Antihypertensive drugs. Calcium channel blockers, angiotensin receptor antagonists and β-blockers, on the whole, have been the most prescribed drugs for the past five years, yielding close to 25 million US prescriptions in 2014-2015.2 This number would be even higher if the rankings were to include the generic forms, as most of the thiazide diuretics, angiotensin converting enzyme (ACE) inhibitors and β-blockers are available as generic drugs. β-blockers are one of the most commonly prescribed drugs on the market because they are widely used for a variety of cardiovascular diseases, including hypertension, angina pectoris and heart failure. Of course, optometrists are familiar with its topical formulation, timolol, for the treatment of glaucoma. 

Adverse effects. It's important to pay close attention to this large group of patients by taking blood pressure and perfoming a retinal exam because of their risk for stroke or retinal vein occlusion secondary to hypertensive vascular changes such as arteriovenous nicking. 

Fetal toxicity is a boxed warning for angiotensin receptor antagonists such as Benicar (olmesartan medoxomil, Daiichi-Sankyo), so patients who are pregnant should not take the drug. Similarly, drugs that act directly on the renin-angiotensin system, such as the ACE inhibitor Zestril (lisinopril, AstraZeneca), can cause injury and death to the fetus.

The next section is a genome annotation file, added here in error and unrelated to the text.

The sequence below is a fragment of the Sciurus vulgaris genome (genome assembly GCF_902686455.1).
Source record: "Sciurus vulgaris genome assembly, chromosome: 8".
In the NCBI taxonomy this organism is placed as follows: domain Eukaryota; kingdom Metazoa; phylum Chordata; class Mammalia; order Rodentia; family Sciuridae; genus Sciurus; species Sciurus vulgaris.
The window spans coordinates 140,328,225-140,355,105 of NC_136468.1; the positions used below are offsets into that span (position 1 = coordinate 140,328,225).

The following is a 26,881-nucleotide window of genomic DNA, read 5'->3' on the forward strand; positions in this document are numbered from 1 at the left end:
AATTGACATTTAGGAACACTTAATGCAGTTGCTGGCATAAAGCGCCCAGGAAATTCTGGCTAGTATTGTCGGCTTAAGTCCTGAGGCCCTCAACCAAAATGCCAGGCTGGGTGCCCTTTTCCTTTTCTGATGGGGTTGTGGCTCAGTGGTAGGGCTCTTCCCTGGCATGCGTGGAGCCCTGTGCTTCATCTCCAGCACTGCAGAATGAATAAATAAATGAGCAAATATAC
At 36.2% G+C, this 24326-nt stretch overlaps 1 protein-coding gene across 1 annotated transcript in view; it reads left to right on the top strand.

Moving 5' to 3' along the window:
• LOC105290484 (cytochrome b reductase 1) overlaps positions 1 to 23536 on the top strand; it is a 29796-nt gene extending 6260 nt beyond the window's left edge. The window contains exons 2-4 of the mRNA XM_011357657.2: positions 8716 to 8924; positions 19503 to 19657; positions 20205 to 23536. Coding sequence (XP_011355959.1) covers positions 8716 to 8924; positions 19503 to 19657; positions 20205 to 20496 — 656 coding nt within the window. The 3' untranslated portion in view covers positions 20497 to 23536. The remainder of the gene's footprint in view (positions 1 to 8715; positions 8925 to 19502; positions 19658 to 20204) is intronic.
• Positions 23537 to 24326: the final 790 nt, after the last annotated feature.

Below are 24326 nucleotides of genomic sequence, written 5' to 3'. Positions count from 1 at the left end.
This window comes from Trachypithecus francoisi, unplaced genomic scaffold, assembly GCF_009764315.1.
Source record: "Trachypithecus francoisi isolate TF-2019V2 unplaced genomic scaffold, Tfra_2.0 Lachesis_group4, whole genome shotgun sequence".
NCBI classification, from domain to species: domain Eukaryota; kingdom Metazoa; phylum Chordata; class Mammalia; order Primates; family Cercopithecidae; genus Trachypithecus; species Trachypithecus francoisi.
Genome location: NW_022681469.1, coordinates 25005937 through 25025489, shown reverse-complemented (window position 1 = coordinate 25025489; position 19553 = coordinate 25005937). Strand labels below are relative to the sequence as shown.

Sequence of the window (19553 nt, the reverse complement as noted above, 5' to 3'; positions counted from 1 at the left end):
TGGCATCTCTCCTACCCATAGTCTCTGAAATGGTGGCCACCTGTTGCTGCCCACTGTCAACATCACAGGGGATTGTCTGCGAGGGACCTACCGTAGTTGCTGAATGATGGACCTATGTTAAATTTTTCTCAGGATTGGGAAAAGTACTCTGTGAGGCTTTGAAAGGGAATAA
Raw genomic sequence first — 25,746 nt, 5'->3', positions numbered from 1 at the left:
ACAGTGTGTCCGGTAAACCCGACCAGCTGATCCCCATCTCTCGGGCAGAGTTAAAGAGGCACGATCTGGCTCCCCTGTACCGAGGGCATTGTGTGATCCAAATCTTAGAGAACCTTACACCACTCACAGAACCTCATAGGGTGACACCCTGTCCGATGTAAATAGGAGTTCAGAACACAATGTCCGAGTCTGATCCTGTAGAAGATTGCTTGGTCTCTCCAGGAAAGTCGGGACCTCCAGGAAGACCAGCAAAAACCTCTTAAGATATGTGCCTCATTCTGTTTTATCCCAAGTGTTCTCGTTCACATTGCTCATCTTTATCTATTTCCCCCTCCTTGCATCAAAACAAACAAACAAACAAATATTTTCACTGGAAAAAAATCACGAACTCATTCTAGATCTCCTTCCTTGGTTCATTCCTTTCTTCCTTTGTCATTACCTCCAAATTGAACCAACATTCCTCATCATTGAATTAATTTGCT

Table 2. Top 10 Therapeutic Classes by Prescriptions1

 Dispensed Prescriptions (Millions)20102011201220132014









Mental health





















Lipid regulators














Nervous system disorders





















Thyroid therapies






The boxed warning for β-blocking agents indicates that these drugs must be tapered off over one to two weeks with careful monitoring to prevent exacerbations of angina pectoris and myocardial infarction. The most common adverse reactions with systemic β-blockers tend to be mild and transient, manifesting as tiredness, dizziness, depression and bradycardia. Furthermore, β-blockers may mask tachycardia, an early sympathetic symptom in hypoglycemic diabetes patients.

Thyroid medications. Synthroid (levothyroxine sodium tablets USP, AbbVie) was the most commonly prescribed branded drug in the 2014-2015 study year, with more than 21.5 million US prescriptions.2 It is approved for hypothyroidism and pituitary thyroid stimulating hormone suppression. Hypothyroidism is a broad category consisting of primary (thyroidal), secondary (pituitary), tertiary (hypothalamic) and subclinical hypothyroidism. Primary hypothyroidism may result from functional deficiency, primary atrophy or from the effects of surgery, radiation or drugs, with or without presence of goiter.